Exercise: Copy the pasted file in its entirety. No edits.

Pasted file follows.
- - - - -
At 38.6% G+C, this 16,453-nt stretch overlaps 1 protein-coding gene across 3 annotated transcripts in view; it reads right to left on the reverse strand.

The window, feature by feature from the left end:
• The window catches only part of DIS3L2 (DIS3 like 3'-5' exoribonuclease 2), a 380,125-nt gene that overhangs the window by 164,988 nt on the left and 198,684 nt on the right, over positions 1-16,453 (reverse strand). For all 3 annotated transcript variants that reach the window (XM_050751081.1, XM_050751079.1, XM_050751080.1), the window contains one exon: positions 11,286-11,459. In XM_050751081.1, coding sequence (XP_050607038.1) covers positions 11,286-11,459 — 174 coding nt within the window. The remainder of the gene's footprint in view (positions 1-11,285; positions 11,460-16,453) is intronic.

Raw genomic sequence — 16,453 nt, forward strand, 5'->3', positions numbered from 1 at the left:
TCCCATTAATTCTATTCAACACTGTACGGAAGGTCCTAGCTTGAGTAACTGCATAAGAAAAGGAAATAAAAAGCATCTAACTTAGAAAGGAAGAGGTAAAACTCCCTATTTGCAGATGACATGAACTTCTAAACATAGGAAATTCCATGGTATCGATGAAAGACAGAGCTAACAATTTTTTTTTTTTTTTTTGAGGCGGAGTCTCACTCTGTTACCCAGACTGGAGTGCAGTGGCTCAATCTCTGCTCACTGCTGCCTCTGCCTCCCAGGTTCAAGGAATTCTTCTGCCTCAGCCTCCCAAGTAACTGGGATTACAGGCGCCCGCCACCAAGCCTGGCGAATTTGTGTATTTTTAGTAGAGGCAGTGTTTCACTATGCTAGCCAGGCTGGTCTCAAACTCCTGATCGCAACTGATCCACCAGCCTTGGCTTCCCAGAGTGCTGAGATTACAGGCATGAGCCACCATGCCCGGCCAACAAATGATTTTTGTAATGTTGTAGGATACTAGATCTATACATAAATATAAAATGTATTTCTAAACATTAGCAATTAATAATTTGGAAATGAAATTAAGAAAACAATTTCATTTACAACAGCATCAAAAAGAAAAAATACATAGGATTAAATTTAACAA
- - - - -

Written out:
At 38.6% G+C, this 16,453-nt stretch overlaps 1 protein-coding gene across 3 annotated transcripts in view; it reads right to left on the reverse strand.

The window, feature by feature from the left end:
• The window catches only part of DIS3L2 (DIS3 like 3'-5' exoribonuclease 2), a 380,125-nt gene that overhangs the window by 164,988 nt on the left and 198,684 nt on the right, over positions 1-16,453 (reverse strand). For all 3 annotated transcript variants that reach the window (XM_050751081.1, XM_050751079.1, XM_050751080.1), the window contains one exon: positions 11,286-11,459. In XM_050751081.1, coding sequence (XP_050607038.1) covers positions 11,286-11,459 — 174 coding nt within the window. The remainder of the gene's footprint in view (positions 1-11,285; positions 11,460-16,453) is intronic.

Raw genomic sequence — 16,453 nt, forward strand, 5'->3', positions numbered from 1 at the left:
TCCCATTAATTCTATTCAACACTGTACGGAAGGTCCTAGCTTGAGTAACTGCATAAGAAAAGGAAATAAAAAGCATCTAACTTAGAAAGGAAGAGGTAAAACTCCCTATTTGCAGATGACATGAACTTCTAAACATAGGAAATTCCATGGTATCGATGAAAGACAGAGCTAACAATTTTTTTTTTTTTTTTTGAGGCGGAGTCTCACTCTGTTACCCAGACTGGAGTGCAGTGGCTCAATCTCTGCTCACTGCTGCCTCTGCCTCCCAGGTTCAAGGAATTCTTCTGCCTCAGCCTCCCAAGTAACTGGGATTACAGGCGCCCGCCACCAAGCCTGGCGAATTTGTGTATTTTTAGTAGAGGCAGTGTTTCACTATGCTAGCCAGGCTGGTCTCAAACTCCTGATCGCAACTGATCCACCAGCCTTGGCTTCCCAGAGTGCTGAGATTACAGGCATGAGCCACCATGCCCGGCCAACAAATGATTTTTGTAATGTTGTAGGATACTAGATCTATACATAAATATAAAATGTATTTCTAAACATTAGCAATTAATAATTTGGAAATGAAATTAAGAAAACAATTTCATTTACAACAGCATCAAAAAGAAAAAATACATAGGATTAAATTTAACAA